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Well, here I go again. With my tight schedule, there was no way I was going to get the Hakuna Matata diorama sculpted and painted. So I am going to paint my Coraline Thaddington sculpt. I have been wanting to paint her ever since I sculpted her. This will still be a challenge, since though the volume of modeling and painting is lower, the paint job I have in mind for her is considerably more complex than anything I have attempted before. I originally sculpted her because I was very inspired by the works of artist Sarah Ellerton, specifically, the character Anya from The Phoenix Requiem. If you haven't read it, I highly recommend it as it is very good. I was also heavily inspired by Jane Austin, my wife, and a burgeoning love of steampunk. The sculpt was actually derived from over 40 different sources, so I have a lot of inspiration to choose from for a paint job. That said, I want to pay homage to Anya from TPR first as that is where I first fell in love with the period. I plan on painting her with a derivation of this artwork by Sarah Ellerton from TPR: I de-flashed and polished her last night. I just primed her and took my initial shots. When I am painting for a show like this, I always take photos of the mini with forward zenithal lighting after priming. These I make black and white and use then throughout the painting process to check my highlight and shadow placement. I will also print a couple out and use them to test color combinations. They also let me check to see if any areas need additional polishing, smoothing, and filling. By the pictures, I need to work on her right cheek and right side a bit more. Hopefully, paint will happen tomorrow night. Andy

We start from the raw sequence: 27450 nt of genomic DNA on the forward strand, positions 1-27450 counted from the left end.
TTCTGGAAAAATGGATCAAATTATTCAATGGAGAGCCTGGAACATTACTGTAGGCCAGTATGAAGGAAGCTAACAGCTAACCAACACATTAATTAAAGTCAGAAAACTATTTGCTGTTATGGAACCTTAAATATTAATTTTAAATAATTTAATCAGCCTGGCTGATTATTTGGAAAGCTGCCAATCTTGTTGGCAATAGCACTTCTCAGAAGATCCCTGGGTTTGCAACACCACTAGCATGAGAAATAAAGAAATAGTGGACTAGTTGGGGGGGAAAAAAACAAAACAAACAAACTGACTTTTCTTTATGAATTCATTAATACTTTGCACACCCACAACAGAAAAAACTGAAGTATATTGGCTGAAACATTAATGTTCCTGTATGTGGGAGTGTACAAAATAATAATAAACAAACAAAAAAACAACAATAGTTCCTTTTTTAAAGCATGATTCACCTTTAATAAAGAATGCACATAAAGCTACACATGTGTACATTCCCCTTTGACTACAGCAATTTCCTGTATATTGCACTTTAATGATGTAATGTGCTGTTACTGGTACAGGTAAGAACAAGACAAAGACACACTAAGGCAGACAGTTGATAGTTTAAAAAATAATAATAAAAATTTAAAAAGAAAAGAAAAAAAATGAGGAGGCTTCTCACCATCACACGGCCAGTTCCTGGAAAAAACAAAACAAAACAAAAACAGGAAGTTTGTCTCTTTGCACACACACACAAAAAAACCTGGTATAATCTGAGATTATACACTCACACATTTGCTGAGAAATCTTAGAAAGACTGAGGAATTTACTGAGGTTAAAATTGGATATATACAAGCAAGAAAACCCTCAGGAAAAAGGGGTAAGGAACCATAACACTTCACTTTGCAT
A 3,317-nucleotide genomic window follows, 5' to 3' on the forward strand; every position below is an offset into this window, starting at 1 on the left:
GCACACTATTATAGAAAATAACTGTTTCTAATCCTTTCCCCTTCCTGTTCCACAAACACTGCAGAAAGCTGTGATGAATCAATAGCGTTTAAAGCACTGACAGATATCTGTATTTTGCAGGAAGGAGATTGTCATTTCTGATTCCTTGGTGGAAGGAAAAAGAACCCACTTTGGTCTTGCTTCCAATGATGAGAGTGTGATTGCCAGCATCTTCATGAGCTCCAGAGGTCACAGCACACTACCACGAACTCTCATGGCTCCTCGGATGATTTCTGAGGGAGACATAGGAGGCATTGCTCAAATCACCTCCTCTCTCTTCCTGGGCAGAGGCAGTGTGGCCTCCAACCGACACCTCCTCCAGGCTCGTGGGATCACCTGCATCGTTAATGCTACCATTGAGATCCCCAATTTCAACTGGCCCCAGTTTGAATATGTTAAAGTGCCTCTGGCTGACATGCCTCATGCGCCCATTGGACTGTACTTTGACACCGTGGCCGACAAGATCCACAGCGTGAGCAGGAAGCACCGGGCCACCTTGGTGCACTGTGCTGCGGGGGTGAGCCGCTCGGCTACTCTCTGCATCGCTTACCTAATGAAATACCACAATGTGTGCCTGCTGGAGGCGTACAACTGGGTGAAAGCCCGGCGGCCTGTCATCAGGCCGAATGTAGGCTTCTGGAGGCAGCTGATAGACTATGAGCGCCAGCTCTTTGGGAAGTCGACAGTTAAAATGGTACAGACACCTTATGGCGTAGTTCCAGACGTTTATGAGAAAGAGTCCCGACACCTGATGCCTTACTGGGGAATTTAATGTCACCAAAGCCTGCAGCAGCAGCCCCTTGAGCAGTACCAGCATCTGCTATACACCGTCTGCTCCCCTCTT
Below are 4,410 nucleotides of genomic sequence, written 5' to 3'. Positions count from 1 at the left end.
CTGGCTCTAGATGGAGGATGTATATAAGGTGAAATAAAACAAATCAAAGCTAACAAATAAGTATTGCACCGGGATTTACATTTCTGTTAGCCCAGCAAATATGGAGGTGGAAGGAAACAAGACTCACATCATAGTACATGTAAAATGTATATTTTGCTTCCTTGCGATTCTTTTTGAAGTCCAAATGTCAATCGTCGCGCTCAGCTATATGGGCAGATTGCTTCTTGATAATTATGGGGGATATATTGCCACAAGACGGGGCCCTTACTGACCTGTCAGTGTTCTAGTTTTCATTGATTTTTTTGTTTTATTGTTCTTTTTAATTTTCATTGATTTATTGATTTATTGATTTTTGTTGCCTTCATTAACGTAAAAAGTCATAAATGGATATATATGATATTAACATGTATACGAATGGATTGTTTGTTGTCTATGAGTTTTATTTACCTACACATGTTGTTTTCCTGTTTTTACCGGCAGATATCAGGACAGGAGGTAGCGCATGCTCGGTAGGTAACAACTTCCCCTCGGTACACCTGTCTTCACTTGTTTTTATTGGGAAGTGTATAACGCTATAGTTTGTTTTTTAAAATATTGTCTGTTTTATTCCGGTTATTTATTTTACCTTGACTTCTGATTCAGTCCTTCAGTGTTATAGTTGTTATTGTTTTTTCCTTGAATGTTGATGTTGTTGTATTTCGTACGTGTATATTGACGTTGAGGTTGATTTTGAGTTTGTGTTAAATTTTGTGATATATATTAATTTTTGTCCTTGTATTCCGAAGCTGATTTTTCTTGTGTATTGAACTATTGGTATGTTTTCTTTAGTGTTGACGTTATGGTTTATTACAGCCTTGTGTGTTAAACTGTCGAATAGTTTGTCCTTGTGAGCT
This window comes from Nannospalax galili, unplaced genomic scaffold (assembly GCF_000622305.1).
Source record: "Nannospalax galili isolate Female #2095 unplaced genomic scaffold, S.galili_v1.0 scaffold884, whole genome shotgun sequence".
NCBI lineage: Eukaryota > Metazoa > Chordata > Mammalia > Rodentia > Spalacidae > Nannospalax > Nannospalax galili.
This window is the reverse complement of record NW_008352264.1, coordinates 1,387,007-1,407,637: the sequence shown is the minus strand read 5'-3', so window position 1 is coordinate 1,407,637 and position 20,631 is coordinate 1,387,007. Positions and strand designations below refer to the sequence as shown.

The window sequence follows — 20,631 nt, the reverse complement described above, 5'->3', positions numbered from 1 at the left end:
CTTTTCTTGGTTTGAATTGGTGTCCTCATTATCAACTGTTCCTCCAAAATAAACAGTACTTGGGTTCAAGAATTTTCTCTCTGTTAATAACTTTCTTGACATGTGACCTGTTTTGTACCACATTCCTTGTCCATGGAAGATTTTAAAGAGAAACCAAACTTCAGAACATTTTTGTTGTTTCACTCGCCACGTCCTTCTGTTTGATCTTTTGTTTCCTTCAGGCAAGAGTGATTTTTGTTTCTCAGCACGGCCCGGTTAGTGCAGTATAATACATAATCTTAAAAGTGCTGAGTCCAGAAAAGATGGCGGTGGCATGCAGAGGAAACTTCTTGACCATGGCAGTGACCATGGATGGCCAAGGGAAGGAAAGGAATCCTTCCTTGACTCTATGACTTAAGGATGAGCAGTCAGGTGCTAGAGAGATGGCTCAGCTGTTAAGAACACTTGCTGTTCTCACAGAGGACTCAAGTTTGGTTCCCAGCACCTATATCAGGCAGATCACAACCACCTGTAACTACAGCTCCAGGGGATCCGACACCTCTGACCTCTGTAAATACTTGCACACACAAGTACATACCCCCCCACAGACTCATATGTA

Hey, folks! Those of you who attended Reapercon in 2013 may recognize this miniature, which was sold there, but has not yet been released for general purchase. It was sculpted by my good friend, Andy Pieper, who very kindly sent me one of them to paint. I have a WIP going in my blog, but these boards will give it more visibility. It is a truly beautiful figure that I want to share. You can read more about how Andy sculpted Coraline Thadington, Victorian Lady on his website. I wanted the base to fit the Victorian era of the mini, so I thought a formal garden path would work. The block will eventually be painted all black. The brick is plasticard, and the border is a piece of a coffee stirrer. The flowers are premade basing materials from my box o' stuff. I polished the mini using my Dremel with a brass-bristle brush. This saved me a lot of work with sandpaper, and didn't damage the fine details at all. I still had to do some hand filing of a couple mold lines and sanding of a rough patch on her face, but overall it was a very clean casting. The arm was difficult to pin, but not the worst I've ever had to do. I started by basecoating the dress with a very pale blue, then shading with navy and rust brown. I worked on the blues some more, using a mix of Clear Blue, a rust brown, and black for the shading, and a mix of white and True Blue for highlights. I also painted the bricks, because I didn't like looking at them unpainted. :-) I smoothed out the blues some more, using a minty greenish paint Reaper sent me as a free MSP sample with my last order of brush-on primer. I mixed that with white, and blended in the highlights, using some straight from the bottle to smooth down do the truer blue, then working the shadows with my previous shade mix. I started on her skin, using shades of pink, khaki/white, and pure white, and painted her hair chestnut brown, shaded with brown liner. I also painted the lace with khaki/white and pure white. I haven't decided what to do with the fan yet. What you see is just experimental coloring. I'm exploring some freehand ideas for the dress as well, though I might paint the eyes first.